HomeGamesWill There Be a Gambling Bill in Indiana in 2024?

Will There Be a Gambling Bill in Indiana in 2024?

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Indiana is a US state equally famous for its love of basketball and the Indianapolis 500, as is its vast farmlands and agricultural products. One thing it is not renowned for is gambling. That is so because even though Hoosier State legalized online and retail sports betting in 2019, one year after this option became available via the Supreme Court repeal of PASPA. However, commercial land-based casinos are not allowed in Indiana. Nor are online ones or card rooms.

The state allows parimutuel betting on horses and is home to ten river-boat gaming venues, two racinos, and three tribal casino venues. With the 2024 Indiana legislative season in full swing, there are no more active bills regarding gambling regulation for this part of the US. Three exist that have gotten the inactive label attached. These are House Bills 1048, 1161, and 1290. The first bears the name – various gaming issues, the second – gaming revenue distribution, and the third looks to legalize VGTs or video gaming terminals. The inactive label gets attached to bills where specific deadlines within the legislative process have elapsed, leaving these with unachieved milestones. These are not dead pieces of legislature, only ones that have not seen any recent action or progress.

Hence, hopes for Indiana gambling laws getting passed that will bring interactive gaming to residents are currently nonexistent. This especially became clear after Former Shelbyville Rep. Sean Eberhart recently pleaded guilty to accepting bribes in exchange for support of district casino laws. In November 2023, Eberhart admitted guilt regarding his unethical and illegal behavior in favor of Spectacle Entertainment to help push through legislation that will aid the company in building casinos in Gary and Terre Haute.

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Receiving kickbacks and bribes constitutes conspiracy to commit honest services fraud. And that is what Eberhart pleaded guilty to. Overseen by Churchill Downs, the Terre Haute Resort on Native grounds opened its doors in March 2024. Nevertheless, the federal corruption scandal that was connected to it tabled the likelihood of any new gambling bill getting passed in Indiana.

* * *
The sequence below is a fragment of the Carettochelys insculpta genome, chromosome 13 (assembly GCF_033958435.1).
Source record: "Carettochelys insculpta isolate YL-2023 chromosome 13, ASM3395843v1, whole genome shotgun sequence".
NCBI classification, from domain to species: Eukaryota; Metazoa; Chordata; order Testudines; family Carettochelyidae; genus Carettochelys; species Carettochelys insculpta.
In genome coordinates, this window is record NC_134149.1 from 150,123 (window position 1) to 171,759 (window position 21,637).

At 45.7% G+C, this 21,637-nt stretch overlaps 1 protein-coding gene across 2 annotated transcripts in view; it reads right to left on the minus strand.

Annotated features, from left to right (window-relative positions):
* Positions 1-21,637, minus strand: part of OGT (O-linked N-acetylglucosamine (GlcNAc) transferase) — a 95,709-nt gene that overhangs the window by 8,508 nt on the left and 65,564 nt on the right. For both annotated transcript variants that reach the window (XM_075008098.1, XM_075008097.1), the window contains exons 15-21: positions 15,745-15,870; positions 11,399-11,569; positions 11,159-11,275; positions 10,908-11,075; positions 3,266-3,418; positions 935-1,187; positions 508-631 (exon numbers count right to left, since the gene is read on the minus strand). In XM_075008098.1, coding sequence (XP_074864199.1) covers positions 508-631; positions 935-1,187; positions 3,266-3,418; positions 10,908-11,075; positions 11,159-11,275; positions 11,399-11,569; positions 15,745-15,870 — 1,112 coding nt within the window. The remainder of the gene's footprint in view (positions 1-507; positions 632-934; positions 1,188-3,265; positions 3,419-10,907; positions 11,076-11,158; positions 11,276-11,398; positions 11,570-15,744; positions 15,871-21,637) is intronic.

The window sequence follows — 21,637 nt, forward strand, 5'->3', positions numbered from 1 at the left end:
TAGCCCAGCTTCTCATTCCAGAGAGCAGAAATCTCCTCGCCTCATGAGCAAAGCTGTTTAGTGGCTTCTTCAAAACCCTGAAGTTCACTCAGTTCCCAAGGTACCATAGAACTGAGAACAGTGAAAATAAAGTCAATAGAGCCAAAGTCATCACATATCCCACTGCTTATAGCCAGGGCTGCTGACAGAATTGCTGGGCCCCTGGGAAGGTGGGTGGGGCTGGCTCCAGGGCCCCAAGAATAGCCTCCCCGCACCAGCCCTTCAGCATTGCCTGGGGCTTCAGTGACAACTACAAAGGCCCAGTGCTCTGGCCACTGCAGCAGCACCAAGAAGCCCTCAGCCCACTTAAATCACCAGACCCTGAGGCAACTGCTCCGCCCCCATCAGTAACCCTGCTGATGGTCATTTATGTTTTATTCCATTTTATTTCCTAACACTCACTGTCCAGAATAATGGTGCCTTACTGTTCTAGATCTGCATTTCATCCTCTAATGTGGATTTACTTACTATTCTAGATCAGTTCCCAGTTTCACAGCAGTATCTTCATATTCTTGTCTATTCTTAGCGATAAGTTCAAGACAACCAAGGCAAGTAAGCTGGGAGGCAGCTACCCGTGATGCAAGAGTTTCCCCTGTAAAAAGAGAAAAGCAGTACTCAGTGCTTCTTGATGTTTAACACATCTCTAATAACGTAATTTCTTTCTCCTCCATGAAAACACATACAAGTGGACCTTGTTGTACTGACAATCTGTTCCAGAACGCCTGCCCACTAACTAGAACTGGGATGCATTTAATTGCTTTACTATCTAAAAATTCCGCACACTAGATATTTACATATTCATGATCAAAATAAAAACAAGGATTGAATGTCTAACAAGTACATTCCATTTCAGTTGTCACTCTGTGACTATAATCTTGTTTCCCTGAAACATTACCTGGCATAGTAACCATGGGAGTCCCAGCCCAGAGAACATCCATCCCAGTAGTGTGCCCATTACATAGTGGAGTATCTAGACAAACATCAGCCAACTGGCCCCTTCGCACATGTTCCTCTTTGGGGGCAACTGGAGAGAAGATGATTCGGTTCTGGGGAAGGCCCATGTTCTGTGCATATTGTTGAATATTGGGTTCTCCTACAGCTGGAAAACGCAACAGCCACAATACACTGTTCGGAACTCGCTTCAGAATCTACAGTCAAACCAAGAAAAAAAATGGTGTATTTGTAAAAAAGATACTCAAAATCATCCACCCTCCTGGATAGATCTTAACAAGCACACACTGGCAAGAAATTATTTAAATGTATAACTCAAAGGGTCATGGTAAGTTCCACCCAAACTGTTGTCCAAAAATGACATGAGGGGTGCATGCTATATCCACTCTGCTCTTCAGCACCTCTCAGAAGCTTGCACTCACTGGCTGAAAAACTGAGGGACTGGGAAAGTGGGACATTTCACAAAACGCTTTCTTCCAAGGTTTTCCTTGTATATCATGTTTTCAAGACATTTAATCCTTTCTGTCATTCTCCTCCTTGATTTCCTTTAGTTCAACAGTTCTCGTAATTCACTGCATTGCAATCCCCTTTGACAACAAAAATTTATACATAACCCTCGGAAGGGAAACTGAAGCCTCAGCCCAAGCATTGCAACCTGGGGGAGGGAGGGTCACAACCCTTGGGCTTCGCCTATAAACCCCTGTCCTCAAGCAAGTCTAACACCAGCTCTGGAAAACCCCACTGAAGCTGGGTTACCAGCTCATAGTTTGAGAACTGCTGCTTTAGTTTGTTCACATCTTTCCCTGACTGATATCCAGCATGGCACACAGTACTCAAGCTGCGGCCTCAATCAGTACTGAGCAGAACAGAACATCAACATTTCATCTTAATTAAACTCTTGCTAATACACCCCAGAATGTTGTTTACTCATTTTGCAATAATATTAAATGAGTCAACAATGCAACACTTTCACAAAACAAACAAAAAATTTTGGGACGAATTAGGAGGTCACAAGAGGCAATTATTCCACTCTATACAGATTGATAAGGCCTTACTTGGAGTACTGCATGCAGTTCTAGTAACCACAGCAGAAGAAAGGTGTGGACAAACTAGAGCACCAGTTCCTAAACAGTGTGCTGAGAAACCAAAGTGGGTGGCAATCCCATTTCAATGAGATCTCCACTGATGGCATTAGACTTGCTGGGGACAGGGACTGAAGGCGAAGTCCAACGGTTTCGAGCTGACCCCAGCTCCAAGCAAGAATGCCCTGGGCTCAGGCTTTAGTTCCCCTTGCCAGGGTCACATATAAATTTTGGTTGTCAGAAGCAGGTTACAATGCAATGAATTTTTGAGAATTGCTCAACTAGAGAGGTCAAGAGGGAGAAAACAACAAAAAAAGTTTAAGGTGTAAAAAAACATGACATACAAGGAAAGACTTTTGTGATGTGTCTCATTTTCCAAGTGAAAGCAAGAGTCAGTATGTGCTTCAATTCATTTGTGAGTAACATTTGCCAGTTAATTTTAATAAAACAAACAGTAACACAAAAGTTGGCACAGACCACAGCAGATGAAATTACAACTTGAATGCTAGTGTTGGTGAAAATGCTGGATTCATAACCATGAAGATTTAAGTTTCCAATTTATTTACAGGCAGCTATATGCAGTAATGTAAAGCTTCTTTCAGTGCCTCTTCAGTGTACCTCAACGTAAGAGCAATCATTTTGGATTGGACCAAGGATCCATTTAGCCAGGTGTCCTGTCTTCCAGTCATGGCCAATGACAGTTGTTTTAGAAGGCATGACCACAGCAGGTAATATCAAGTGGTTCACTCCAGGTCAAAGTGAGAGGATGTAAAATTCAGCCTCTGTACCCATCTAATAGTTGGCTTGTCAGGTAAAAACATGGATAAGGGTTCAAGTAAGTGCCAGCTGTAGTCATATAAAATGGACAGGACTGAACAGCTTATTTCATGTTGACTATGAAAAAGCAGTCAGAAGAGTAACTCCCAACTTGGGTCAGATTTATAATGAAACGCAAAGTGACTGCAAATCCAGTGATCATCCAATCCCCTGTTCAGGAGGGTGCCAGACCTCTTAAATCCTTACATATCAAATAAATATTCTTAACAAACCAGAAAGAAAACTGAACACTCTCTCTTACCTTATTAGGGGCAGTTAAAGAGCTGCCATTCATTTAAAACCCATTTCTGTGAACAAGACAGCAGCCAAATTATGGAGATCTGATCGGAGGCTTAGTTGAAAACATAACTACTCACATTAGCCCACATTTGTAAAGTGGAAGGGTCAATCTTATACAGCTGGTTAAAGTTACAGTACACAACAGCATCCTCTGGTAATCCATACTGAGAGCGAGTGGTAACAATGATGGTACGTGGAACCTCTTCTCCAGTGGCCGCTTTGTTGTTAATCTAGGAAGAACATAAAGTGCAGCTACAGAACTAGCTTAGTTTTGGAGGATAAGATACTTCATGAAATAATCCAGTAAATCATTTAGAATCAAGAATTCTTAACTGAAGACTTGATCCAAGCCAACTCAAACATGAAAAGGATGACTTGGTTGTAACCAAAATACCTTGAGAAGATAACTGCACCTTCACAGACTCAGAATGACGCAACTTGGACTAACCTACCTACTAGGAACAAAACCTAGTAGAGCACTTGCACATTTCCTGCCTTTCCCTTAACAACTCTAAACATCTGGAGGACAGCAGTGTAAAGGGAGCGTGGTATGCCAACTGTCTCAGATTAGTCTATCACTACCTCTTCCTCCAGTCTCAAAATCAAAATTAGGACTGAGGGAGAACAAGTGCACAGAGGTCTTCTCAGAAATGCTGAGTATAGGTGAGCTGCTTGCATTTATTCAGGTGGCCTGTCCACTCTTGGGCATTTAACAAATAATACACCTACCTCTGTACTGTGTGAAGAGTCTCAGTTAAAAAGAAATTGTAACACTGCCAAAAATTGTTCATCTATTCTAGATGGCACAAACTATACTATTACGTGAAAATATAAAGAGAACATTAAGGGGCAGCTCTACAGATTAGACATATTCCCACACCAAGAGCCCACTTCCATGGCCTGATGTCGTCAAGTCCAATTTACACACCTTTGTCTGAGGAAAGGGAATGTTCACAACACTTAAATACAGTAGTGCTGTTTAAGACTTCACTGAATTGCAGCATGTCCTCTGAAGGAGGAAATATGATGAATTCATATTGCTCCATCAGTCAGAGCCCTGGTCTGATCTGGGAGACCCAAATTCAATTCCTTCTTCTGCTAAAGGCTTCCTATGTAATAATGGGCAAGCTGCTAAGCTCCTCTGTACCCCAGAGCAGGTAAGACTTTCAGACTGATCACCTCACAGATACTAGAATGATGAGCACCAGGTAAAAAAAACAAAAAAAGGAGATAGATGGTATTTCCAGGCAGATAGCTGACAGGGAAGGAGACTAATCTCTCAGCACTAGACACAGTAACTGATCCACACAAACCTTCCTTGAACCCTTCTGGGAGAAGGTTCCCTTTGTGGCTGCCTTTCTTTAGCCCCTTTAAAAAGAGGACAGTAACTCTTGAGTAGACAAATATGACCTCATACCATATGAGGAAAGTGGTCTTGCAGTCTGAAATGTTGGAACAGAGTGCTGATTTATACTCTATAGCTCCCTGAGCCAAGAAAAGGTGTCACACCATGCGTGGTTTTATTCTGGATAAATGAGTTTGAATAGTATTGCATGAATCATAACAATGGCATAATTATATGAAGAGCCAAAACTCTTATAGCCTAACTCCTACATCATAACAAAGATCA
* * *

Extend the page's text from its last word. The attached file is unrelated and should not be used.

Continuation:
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Below, we swiftly run through the cited inactive Indiana gaming bills.

House Bill 1048 – Various Gaming Issues

Alan Morrison is a Republican politician who earned a Bachelor of Science degree from the Slippery Rock University of Pennsylvania and a master’s from Indiana State. He assumed office as a Member of the Indiana House of Representatives in November 2012 in its 42nd district. He has authored, co-authored, and sponsored various bills on different subjects, including environmental, financial, educational, and gaming. His 1048 House Bill looks to address what Morison called various gaming issues.

It tries to protect riverboat gaming entertainment locales and casinos when another government unit loses revenues. It removes the obligation for Vigo County licensed riverboat owners to make payments to Evansville. It also mentions eliminating additional financial payments to Hammond, East Chicago, and Michigan City while abolishing an established hotel community fee.

House Bill 1161 – Gaming Revenue Distribution

Jim Pressel is a Republican House of Representatives (20th district) member who assumed office in November 2016. Pressel is listed as the author of House Bill 1161 – Gaming Revenue Distribution, with representatives Karen Engleman, Randy Lyness, and Jack Jordan noted as the co-authors of this proposed law aiming to establish a gaming revenue fund.

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The bill sought to collect funds from various sources, such as the gambling game wagering fee, the sports wagering tax, the taxes/fees imposed on pari-mutuel wagering (but not from operating agents), ones from slot machines, and more avenues, with all these funds pooled into one pile, which the state comptrollers would administrate. House Bill 1161 also set up guidelines for how the money collected in this fund would get distributed by existing and conflicting regulations.

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House Bill 1290 – Video Gaming Terminals

In Indiana, a video gaming terminal is an electronic machine that can feature simulated gambling, boasting gameplay akin to casino table products like blackjack or card gambling action like poker. The rewards these games payout can be in-game credits or ones that can be redeemed for cash. These machines still need to be legal in Indiana, despite various attempts over the years to get them into bars and various stores, with advocates noting they have the power to generate millions of revenue dollars for small businesses and the state.

Republican Chris Judy’s House Bill 1290, co-authored by his co-party members Justin Moed and Steve Bartels, hopes to authorize betting fun on video gaming terminals in distinctly cited venues and establish a licensing structure for those who wish to allow this type of gaming. It also imposes a 30% wagering tax on adjusted gross receipts.

Video gaming terminals have made quite a name for themselves throughout the US, introduced at tribal gaming spots and classified as Class II gambling machines. Over the past three decades, they have significantly made their way out of tribal land into gas stations, bars, and parlors in states that have permitted them.

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